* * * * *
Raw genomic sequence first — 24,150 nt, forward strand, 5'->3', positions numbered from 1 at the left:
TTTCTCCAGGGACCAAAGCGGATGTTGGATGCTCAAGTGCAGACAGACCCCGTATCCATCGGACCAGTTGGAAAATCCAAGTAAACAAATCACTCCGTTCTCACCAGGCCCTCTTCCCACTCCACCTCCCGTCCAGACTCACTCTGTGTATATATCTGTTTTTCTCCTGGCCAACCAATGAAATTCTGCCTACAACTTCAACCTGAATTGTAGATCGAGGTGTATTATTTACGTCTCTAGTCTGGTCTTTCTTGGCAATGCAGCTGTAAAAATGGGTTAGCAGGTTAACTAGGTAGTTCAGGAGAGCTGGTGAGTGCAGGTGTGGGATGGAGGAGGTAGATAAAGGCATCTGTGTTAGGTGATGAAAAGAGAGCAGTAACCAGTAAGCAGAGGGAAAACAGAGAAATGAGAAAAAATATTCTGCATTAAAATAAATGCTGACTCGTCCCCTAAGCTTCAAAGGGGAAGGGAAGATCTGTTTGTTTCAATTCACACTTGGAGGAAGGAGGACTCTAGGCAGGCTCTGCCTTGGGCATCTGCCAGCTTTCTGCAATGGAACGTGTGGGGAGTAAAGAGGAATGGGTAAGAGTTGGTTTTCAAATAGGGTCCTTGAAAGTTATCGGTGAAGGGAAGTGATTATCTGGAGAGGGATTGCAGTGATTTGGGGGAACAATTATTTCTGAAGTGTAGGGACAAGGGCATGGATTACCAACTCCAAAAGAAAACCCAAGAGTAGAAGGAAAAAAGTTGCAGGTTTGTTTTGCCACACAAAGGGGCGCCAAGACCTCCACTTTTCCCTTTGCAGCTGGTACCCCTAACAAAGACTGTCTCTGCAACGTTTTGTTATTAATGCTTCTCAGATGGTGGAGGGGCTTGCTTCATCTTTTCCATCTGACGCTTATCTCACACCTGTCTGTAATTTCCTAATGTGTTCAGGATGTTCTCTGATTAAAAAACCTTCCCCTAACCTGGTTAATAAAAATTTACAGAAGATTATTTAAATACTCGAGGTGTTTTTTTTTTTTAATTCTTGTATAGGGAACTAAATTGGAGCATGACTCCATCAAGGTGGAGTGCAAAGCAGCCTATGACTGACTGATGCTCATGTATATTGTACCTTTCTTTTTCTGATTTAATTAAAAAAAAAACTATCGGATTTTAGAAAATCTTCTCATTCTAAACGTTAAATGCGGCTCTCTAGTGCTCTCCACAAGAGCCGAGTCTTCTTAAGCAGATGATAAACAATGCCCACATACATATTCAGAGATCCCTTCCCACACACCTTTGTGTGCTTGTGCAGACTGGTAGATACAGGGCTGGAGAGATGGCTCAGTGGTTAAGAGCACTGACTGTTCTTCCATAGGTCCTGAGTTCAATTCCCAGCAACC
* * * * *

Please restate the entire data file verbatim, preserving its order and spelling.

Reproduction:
Raw genomic sequence first — 24,150 nt, forward strand, 5'->3', positions numbered from 1 at the left:
TTTCTCCAGGGACCAAAGCGGATGTTGGATGCTCAAGTGCAGACAGACCCCGTATCCATCGGACCAGTTGGAAAATCCAAGTAAACAAATCACTCCGTTCTCACCAGGCCCTCTTCCCACTCCACCTCCCGTCCAGACTCACTCTGTGTATATATCTGTTTTTCTCCTGGCCAACCAATGAAATTCTGCCTACAACTTCAACCTGAATTGTAGATCGAGGTGTATTATTTACGTCTCTAGTCTGGTCTTTCTTGGCAATGCAGCTGTAAAAATGGGTTAGCAGGTTAACTAGGTAGTTCAGGAGAGCTGGTGAGTGCAGGTGTGGGATGGAGGAGGTAGATAAAGGCATCTGTGTTAGGTGATGAAAAGAGAGCAGTAACCAGTAAGCAGAGGGAAAACAGAGAAATGAGAAAAAATATTCTGCATTAAAATAAATGCTGACTCGTCCCCTAAGCTTCAAAGGGGAAGGGAAGATCTGTTTGTTTCAATTCACACTTGGAGGAAGGAGGACTCTAGGCAGGCTCTGCCTTGGGCATCTGCCAGCTTTCTGCAATGGAACGTGTGGGGAGTAAAGAGGAATGGGTAAGAGTTGGTTTTCAAATAGGGTCCTTGAAAGTTATCGGTGAAGGGAAGTGATTATCTGGAGAGGGATTGCAGTGATTTGGGGGAACAATTATTTCTGAAGTGTAGGGACAAGGGCATGGATTACCAACTCCAAAAGAAAACCCAAGAGTAGAAGGAAAAAAGTTGCAGGTTTGTTTTGCCACACAAAGGGGCGCCAAGACCTCCACTTTTCCCTTTGCAGCTGGTACCCCTAACAAAGACTGTCTCTGCAACGTTTTGTTATTAATGCTTCTCAGATGGTGGAGGGGCTTGCTTCATCTTTTCCATCTGACGCTTATCTCACACCTGTCTGTAATTTCCTAATGTGTTCAGGATGTTCTCTGATTAAAAAACCTTCCCCTAACCTGGTTAATAAAAATTTACAGAAGATTATTTAAATACTCGAGGTGTTTTTTTTTTTTAATTCTTGTATAGGGAACTAAATTGGAGCATGACTCCATCAAGGTGGAGTGCAAAGCAGCCTATGACTGACTGATGCTCATGTATATTGTACCTTTCTTTTTCTGATTTAATTAAAAAAAAAACTATCGGATTTTAGAAAATCTTCTCATTCTAAACGTTAAATGCGGCTCTCTAGTGCTCTCCACAAGAGCCGAGTCTTCTTAAGCAGATGATAAACAATGCCCACATACATATTCAGAGATCCCTTCCCACACACCTTTGTGTGCTTGTGCAGACTGGTAGATACAGGGCTGGAGAGATGGCTCAGTGGTTAAGAGCACTGACTGTTCTTCCATAGGTCCTGAGTTCAATTCCCAGCAACC